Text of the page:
• Chemelil managing director Gabriel Nyangweso said for the last six years, they have experienced declining sugarcane supply, depressing ex-factory sugar price and high cost of production.
• He attributed unpaid salaries to liquidity challenges, machine inefficiency and high cost of production.
Workers in state-owned sugar companies are owed about Sh2.8 billion in salary arrears.
The arrears owed by Chemelil, Muhoroni, Sony, Mumias and Nzoia date back to several years.
Chemelil owes staff a total of Sh844 million- Sh438 million for net salary arrears, and Sh152 million for retirement benefits and terminal dues for 175 former employees as of July 31, 2019.
A total of Sh253.9 million out of the Sh844 million is for unremitted statutory and other deductions.
The amount of outstanding statutory and other deductions is expected to grow by Sh20 million to Sh273 million by September, 2019.
The company has 600 permanent employees and 469 contracted workers.
On March 2019, the company suspended milling operations after farmers withdrew supply of cane citing accumulated arrears.
Chemelil managing director Gabriel Nyangweso said for the last six years, they have experienced declining sugarcane supply, depressing ex-factory sugar price and high cost of production.
He attributed unpaid salaries to liquidity challenges, machine inefficiency and high cost of production.
Chemelil branch workers union secretary general Paul Menya said they are unable to pay school fees and feed their families. He asked the government to ensure all their dues are cleared.
Muhoroni, which is under receivership, owes workers Sh312 million inclusive of retirement benefits and terminal dues.
The company’s receiver manager, Elisha Ooko, said they are unable to hire and retain caliber staff due to current receivership status.
He said the poor financial status of the company has led to delayed salaries.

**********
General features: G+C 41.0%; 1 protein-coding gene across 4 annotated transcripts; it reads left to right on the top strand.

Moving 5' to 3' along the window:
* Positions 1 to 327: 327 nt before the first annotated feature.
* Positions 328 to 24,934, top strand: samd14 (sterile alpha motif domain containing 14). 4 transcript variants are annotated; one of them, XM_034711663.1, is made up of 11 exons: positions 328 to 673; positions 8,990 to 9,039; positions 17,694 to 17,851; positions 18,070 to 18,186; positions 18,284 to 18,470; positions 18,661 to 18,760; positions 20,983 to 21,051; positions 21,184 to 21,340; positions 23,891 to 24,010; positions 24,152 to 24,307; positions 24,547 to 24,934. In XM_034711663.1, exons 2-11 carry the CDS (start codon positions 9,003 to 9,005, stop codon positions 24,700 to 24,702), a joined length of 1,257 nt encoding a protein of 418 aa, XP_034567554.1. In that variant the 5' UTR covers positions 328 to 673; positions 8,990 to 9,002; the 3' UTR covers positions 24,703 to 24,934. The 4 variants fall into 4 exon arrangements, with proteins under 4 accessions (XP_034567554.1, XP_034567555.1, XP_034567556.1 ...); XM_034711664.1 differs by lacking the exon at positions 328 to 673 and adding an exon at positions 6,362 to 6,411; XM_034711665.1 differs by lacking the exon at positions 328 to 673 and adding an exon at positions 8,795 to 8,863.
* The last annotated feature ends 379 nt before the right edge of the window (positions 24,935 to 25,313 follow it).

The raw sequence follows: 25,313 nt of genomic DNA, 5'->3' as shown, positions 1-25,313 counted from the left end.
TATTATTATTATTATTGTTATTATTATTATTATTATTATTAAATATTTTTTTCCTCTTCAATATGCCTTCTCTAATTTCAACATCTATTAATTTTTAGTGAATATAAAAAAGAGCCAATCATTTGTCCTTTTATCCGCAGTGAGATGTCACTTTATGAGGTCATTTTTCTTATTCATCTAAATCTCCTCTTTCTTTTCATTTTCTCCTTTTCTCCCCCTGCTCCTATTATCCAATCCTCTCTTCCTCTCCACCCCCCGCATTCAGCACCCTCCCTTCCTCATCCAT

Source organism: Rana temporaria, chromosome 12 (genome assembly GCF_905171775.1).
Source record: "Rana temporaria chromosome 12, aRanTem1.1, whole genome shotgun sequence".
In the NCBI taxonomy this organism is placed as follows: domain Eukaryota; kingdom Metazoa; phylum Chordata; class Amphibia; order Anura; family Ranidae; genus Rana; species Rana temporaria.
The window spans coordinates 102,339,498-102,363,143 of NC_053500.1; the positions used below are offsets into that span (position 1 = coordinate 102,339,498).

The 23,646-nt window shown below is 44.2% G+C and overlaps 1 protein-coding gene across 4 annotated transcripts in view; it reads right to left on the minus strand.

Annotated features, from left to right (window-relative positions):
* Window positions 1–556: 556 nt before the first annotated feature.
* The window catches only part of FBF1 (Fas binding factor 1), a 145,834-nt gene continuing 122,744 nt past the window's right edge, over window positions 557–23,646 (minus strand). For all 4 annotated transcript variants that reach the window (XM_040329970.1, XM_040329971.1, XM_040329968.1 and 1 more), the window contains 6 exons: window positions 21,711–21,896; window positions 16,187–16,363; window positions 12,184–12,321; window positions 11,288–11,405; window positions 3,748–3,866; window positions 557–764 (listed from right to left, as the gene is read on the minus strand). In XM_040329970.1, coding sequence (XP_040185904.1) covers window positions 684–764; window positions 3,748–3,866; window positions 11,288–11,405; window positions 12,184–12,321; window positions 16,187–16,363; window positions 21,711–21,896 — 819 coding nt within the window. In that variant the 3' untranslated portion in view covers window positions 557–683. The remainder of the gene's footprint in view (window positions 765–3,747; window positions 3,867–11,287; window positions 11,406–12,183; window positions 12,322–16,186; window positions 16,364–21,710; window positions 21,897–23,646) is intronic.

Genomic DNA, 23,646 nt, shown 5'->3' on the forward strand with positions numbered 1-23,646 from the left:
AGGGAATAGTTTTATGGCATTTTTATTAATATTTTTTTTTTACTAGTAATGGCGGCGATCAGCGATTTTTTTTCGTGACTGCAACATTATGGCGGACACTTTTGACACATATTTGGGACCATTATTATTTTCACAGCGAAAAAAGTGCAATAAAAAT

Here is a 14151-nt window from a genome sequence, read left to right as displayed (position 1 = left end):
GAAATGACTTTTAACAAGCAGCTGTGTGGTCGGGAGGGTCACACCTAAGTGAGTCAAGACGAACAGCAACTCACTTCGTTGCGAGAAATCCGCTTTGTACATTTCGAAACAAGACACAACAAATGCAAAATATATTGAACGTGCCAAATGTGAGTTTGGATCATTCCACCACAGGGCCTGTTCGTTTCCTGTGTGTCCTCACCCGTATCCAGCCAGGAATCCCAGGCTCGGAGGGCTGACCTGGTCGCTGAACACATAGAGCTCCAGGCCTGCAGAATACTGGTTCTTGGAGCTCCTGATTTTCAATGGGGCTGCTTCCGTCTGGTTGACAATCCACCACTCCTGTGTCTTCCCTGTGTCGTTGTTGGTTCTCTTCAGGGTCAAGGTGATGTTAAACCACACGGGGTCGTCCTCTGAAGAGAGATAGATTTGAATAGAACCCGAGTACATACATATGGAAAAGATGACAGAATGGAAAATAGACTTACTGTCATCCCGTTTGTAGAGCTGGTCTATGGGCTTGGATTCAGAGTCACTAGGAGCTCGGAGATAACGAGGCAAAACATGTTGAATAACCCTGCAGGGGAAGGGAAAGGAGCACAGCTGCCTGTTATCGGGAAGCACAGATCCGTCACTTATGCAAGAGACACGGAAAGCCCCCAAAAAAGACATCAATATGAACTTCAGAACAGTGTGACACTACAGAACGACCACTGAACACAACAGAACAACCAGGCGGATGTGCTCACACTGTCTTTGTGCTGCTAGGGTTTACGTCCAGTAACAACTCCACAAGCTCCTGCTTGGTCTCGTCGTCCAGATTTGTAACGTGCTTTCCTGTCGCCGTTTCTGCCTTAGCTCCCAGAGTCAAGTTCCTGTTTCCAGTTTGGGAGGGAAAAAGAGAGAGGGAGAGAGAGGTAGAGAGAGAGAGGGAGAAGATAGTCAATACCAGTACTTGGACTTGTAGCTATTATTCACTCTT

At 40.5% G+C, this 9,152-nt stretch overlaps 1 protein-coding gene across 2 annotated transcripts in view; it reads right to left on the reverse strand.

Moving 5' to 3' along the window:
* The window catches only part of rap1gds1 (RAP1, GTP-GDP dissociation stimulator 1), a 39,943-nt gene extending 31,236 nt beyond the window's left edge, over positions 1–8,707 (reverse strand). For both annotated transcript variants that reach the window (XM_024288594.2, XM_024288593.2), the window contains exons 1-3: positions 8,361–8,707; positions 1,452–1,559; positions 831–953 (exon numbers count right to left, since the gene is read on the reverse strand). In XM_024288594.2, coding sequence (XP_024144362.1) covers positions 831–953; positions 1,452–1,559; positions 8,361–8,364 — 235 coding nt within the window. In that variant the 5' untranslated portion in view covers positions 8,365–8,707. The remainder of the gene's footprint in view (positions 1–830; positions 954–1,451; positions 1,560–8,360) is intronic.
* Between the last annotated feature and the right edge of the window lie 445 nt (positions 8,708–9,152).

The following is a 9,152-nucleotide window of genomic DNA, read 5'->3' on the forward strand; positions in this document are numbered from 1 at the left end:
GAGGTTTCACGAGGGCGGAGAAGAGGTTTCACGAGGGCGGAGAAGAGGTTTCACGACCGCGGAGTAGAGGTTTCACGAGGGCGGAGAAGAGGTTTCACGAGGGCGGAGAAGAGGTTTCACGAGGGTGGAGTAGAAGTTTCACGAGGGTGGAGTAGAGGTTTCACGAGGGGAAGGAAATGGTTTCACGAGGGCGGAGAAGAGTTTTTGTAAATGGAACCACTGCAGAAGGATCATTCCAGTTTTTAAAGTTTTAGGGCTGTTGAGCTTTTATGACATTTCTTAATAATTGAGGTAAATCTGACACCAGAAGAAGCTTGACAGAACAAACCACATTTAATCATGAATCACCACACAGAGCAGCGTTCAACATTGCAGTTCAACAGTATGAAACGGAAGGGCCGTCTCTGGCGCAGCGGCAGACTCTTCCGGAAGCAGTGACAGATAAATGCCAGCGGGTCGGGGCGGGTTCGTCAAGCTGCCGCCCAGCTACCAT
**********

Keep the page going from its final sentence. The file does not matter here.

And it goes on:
“We have a high labour cost that consumes an average of 23 per cent of all revenue generated against an acceptable 15-17 per cent. This is due to old technology and CBAs that do not include labour productivity factor,” Ooko said.
Salary arrears prompted the Parliamentary Committee on Labour and Social Welfare to visit Chemelil, Muhoroni and Sony Sugar Company in Migori on Friday and Saturday to establish the true status and seek a remedy.
The committee, chaired by Bura MP Ali Wario, noted the suffering workers are undergoing and pledged to push for their payment.
The committee members included Onyango Koyoo, Tom Odege, Ronald Tonui, David Sangok, Michael Muchira, and Janet Nangabo.
Tonui, who led the committee, said the main objective of the visit was to find out the issue of nonpayment of salaries to employees of various sugar companies. “We will make sure the arrears are paid,” Sangok said.
Koyoo appealed to the government to offset workers' dues and also pump in money to revitalise the company before it is privatised.
“We are not opposed to privatisation but it must be done properly and in accordance with the law,” he said.
Koyoo said any attempts to deliberately shut down the factories so as to sell it “cheaply” to an investor will be resisted.
“Muhoroni and Chemelil must be made vibrant in production before they are sold. We cannot accept plans to sell them as scrap metals,” he said.
Kenya Union of Sugar Plantation and Allied Workers General Secretary Francis Wangara said workers were suffering over salary arrears.
Wangara said the government only paid the arrears owed to the farmers but failed to address their plight.
The government needs to urgently intervene to rescue worker from suffering, he said, adding that they are languishing in poverty.
Workers questioned why they are being treated unfairly. “We want the government to find ways to offset our arrears the same way they paid the arrears owed to farmers by the companies,” Wangara said.